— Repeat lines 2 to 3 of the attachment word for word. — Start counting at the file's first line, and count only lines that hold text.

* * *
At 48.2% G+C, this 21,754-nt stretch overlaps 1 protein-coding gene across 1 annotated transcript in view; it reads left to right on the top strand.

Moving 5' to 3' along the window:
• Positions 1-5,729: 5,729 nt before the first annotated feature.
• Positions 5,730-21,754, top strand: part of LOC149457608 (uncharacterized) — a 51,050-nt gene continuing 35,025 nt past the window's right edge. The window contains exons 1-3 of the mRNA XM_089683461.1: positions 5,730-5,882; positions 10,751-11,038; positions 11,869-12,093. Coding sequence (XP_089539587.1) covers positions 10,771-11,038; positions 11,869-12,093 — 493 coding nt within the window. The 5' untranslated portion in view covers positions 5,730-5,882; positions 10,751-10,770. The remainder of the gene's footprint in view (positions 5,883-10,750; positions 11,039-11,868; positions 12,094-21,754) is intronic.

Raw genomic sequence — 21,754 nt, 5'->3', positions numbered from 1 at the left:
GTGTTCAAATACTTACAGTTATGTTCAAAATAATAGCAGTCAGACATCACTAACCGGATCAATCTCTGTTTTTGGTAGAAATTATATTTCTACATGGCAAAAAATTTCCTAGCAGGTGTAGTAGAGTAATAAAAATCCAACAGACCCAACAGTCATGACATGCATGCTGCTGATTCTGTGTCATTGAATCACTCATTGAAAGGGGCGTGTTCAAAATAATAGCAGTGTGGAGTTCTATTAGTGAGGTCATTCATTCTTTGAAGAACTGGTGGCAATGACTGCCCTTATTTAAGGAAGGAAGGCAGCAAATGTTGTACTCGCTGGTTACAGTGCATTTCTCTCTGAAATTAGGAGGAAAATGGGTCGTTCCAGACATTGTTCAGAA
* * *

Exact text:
Moving 5' to 3' along the window:
• Positions 1-5,729: 5,729 nt before the first annotated feature.